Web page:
Alternatives to deposits, accounts and fixed income funds
The other day we were preparing the publicity for a conference that we are holding precisely this afternoon, the purpose of which is to report on profitable alternatives to deposits and checking accounts, when lo and behold we ran into ‘the algorithm’.
A part of the title speaks of “risk-free profitability” and that is where we come across the new censorship: ‘the algorithm’ of a social network (the sin is said but not the sinner) considered that one could not speak of “risk-free profitability”. ”. And it automatically blocked the ad.
He didn’t even notice that, right after the colon, it put “alternatives to deposit and checking account”. Or he didn’t understand it, because for many years a deposit in a top-tier bank -and up to 100,000 euros in any bank since the Guarantee Fund (FGD)- has offered positive returns without assuming risk.
The commissions ‘to the Spanish’ eat, not only the low profitability of the fund, but also the client’s assets
And, more recently, remunerated current accounts. The last few years of zero returns on deposits and accounts are the exception, not the rule. But ‘the algorithm’ doesn’t know that.
Worse still: even those who know the least about finances know that money market funds invested in public debt of developed economies have been offering positive returns without risk for a whopping 50 years. It is only very recently that we have entered a period of zero or even negative returns. And that it will last for some time, it is true, but nothing comparable to the decades of positive returns without risk.
What’s more: in many countries there are insurance company products that even today offer positive returns without market risk. In Europe, this type of saving has had and still has enormous weight. But nobody explained it to the algorithm.
Aside from poor historical programming, another problem with algorithms is that they don’t understand nuance. It is not possible to get a high return – or even a medium return – without risk, but there has always been the possibility of getting a low return without risk. Or a low return with little risk, which, in practice and in the medium and long term, is almost the same.
Medium and long-term fixed income funds have a real viacrucis left
Although I would love to write about what kind of society this is in which an algorithm decides what is true or what is false – based, moreover, on limited and sometimes wrong information – my job is to advise people when it comes to making your investments, so let’s eliminate the confusion created by the algorithm. Let us see that, indeed, there are low or zero risk alternatives to the deposit and the current account, especially in investments planned for a term of between one and three years.
I have mentioned the products of insurance companies. It is not easy to find them and in many cases they carry conditions on minimum amounts, etc. But they exist. And among the investment funds there are also low-risk alternatives, even if the price is a low return. But it is not zero or negative. They are not easy to find, because Spanish banks and management companies are not aware that, with the low levels of profitability currently offered by conservative assets, the ‘Spanish-style’ commissions eat up, not just the low profitability of the fund, but also the client’s assets.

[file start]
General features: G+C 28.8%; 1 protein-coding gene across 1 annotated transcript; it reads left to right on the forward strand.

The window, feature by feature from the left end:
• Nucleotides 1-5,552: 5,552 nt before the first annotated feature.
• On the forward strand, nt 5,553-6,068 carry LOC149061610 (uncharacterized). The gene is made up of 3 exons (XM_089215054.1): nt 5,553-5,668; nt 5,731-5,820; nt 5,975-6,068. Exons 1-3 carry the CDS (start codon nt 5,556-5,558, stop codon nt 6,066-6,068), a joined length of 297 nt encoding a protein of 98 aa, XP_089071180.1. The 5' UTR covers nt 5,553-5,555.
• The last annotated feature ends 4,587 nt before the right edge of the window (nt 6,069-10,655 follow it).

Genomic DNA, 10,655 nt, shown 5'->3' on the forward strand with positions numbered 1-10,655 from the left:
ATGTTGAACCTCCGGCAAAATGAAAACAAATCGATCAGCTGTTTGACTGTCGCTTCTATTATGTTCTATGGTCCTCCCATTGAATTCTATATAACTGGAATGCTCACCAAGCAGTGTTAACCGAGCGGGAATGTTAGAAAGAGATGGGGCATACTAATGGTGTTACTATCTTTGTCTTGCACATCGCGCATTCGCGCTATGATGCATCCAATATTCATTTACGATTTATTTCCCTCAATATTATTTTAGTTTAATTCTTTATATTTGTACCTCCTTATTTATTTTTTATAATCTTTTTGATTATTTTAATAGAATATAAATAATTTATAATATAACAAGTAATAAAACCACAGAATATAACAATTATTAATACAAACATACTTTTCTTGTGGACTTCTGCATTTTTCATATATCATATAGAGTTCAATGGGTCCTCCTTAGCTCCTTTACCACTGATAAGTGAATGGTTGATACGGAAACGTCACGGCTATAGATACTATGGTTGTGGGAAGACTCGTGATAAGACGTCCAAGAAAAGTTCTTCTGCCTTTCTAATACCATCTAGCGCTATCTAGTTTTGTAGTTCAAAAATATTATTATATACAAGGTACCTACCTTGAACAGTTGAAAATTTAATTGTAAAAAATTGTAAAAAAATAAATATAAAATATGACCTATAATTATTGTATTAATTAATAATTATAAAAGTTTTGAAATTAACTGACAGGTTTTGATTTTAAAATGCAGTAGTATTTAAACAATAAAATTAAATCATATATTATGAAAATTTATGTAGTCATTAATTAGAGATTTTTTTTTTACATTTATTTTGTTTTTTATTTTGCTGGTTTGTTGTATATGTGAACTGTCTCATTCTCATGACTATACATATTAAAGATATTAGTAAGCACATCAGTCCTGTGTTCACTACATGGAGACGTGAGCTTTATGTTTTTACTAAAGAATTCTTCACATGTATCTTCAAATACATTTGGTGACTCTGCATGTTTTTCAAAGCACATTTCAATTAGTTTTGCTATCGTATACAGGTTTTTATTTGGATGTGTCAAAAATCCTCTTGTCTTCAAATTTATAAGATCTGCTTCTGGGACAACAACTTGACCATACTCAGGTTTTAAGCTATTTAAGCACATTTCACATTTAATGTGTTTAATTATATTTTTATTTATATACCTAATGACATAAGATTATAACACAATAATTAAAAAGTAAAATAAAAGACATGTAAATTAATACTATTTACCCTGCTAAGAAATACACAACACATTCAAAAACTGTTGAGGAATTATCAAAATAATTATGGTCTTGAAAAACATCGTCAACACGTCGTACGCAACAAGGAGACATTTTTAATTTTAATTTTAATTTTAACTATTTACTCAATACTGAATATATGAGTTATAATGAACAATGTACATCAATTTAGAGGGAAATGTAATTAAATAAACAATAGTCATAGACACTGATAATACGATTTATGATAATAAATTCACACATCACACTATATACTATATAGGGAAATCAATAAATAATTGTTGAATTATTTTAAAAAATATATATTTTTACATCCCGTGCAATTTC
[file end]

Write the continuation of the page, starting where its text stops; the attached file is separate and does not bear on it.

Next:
Fortunately, and although the commission revolution here has penetrated less than in the rest of the world, among the investment funds there are products with very low commissions without the need to invest large amounts. Including ETFs, which, except for the Spanish treasury, are investment funds throughout the world. In fact, they are third-generation funds and are also suitable for conservative investment.
Also very important are the nuances in relation to mixed funds. Now that the bank is pressuring its clients to abandon their checking account and buy funds from the house. It is offering them mixed fixed-income funds. But for the most part they are by no means without risk. And sometimes it is very high. And not only for the part invested in equities. Imagine a fund that has 70% of the portfolio in fixed income and it is medium and long-term bonds… in the middle of a period of rising inflation!
The last few years of zero returns on deposits and accounts are the exception, not the rule
The good news is that there are low-risk and positive-return alternatives in mixed funds. But not in the ‘broad brush’ offer – the “lifelong fixed-income mixed” – offered by most banks. No, the solution lies in working with an open architecture, To access a very wide range and very low commissions. And in understanding the nuances, which are very important in mixed funds. Like the shades of colors that a painter uses and whose differences ‘the algorithm’ probably doesn’t understand either.
Last but not least, be clear that fixed income funds are not an alternative and that. In fact, substitutes must be found because their problems have only just begun. And it is a task “for yesterday”. Literally, because the relatively modest losses you’re seeing is just the beginning. Now it is due to the rise in inflation, but then tapering will come and later the central banks will turn off the tap and stop buying bonds.
Medium and long-term fixed income funds have a real ordeal ahead of them. Which makes it imperative to find substitute products for conservative portfolios. And for the conservative part of almost all fund portfolios. By the way, if you are interested in the subject and wish to attend the colloquium. You have the information on our website.